Element Six’s TM220 is thermally isotropic, spreading heat as efficiently in a planar direction, with low density, chemical inertness and mechanical stability.
“Growing diamond using chemical vapor deposition means that, instead of growing small pieces of diamond, it’s now possible to reproducibly grow wafer-scale diamond with properties tailored for each application,” said Twitchen. “Pioneering work over the last 15 years has allowed the process development aimed at applications as diverse as diamond speakers for car audio systems to precision machining for smartphone manufacture, providing a great platform for the next generation of diamond-enabled markets. With increasing consumer demand for data and the adoption of new semiconductor materials driving significant increases in power densities, novel solutions are needed for dissipating heat. Leveraging diamond’s thermal conductivity, which can be 10 times higher than alternative solutions, brings a new and important solution to the semiconductor design book.”
The advent of new technologies and high-powered operating conditions in the automotive and transportation industries mean that new materials must be developed to meet stringent demands. The evolution and adoption of new technologies also puts pressure on consumer electronics companies and the tool manufacturers that support them. New 5G wireless technology, augmented and virtual reality and Internet of Things devices rely on new materials that are stronger and harder to machine.
CVD diamond solutions reduce thermal management bottlenecks and achieve lower operating temperatures.
Twitchen pointed out that, with diamond, it is possible to distribute a significant amount of heat, spreading it over a much larger volume, thus reducing the junction temperature. Diamond has the potential to reduce the junction temperature by more than 30% compared to other solutions.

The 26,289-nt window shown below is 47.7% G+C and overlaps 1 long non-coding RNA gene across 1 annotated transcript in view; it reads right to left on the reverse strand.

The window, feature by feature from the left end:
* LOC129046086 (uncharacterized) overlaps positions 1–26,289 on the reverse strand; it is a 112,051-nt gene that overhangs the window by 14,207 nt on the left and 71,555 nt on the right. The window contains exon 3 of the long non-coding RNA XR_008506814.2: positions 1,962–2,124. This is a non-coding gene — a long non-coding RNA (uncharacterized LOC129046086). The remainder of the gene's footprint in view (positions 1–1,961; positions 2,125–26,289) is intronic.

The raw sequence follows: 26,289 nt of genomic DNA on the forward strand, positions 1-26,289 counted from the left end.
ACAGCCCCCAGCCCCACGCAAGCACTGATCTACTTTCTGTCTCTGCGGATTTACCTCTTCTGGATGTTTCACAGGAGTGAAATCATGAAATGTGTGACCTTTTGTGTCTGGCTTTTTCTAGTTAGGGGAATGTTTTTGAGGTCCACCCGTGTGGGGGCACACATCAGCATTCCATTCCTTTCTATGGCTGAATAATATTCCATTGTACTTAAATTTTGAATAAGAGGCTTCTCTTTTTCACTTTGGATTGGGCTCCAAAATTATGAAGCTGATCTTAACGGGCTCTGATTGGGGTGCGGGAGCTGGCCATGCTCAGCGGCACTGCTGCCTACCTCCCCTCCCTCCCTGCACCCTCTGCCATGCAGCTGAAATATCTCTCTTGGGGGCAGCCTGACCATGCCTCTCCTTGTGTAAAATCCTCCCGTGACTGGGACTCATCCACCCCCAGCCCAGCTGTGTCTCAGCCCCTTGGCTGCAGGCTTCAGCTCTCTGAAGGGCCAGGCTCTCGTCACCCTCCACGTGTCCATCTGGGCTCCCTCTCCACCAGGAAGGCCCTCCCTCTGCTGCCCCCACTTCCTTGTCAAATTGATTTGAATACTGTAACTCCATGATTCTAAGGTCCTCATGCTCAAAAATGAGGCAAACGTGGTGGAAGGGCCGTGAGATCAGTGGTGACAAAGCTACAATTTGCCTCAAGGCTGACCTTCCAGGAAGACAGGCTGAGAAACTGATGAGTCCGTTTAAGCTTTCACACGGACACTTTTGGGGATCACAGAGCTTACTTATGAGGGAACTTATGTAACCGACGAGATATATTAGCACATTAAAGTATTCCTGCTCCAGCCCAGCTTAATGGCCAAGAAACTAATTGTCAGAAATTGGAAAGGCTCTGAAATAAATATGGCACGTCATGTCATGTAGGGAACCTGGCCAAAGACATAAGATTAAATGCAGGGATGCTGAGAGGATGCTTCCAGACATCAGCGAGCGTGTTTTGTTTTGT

Heat control is a fundamental action for almost all semiconductor junctions. And at the same time, it comes up against the fact that we all want a smaller and longer battery. And typically, if devices get hotter, you lose efficiency and battery lifetime. “So if you can keep the devices cool, you get greater efficiency and better performance,” Twitchen said. “This might be particularly important in applications where pressure on size, weight and power are at a premium (SWaP) such as, for example, in satellites. Other thermal management solutions, such as aluminum nitride, have thermal conductivities around 200 W/mK. Diamond solutions with values 10 times higher than that are now a commercial reality, meaning that there is great potential to revolutionize many industrial markets.”
As with Diafilm’s other TM material grades, TM220 is thermally isotropic. It diffuses heat just as efficiently in a planar direction as it does through the material. Additional properties of Diafilm TM220 include dielectric permittivity, optical clarity, electrical insulation, low density, and chemical inertness.
Twitchen highlighted how Element Six has received positive feedback from the RF device packaging, X-ray generation and high-performance ASIC industries, which have all been early adopters of the TM220 grade. “Diafilm TM220 materials are available in standard thicknesses and can be manufactured to meet different customer requirements,” said Twitchen.
This article was originally published on EE Times Europe.
Maurizio Di Paolo Emilio holds a Ph.D. in Physics and is a telecommunication engineer and journalist. He has worked on various international projects in the field of gravitational wave research. He collaborates with research institutions to design data acquisition and control systems for space applications. He is the author of several books published by Springer, as well as numerous scientific and technical publications on electronics design.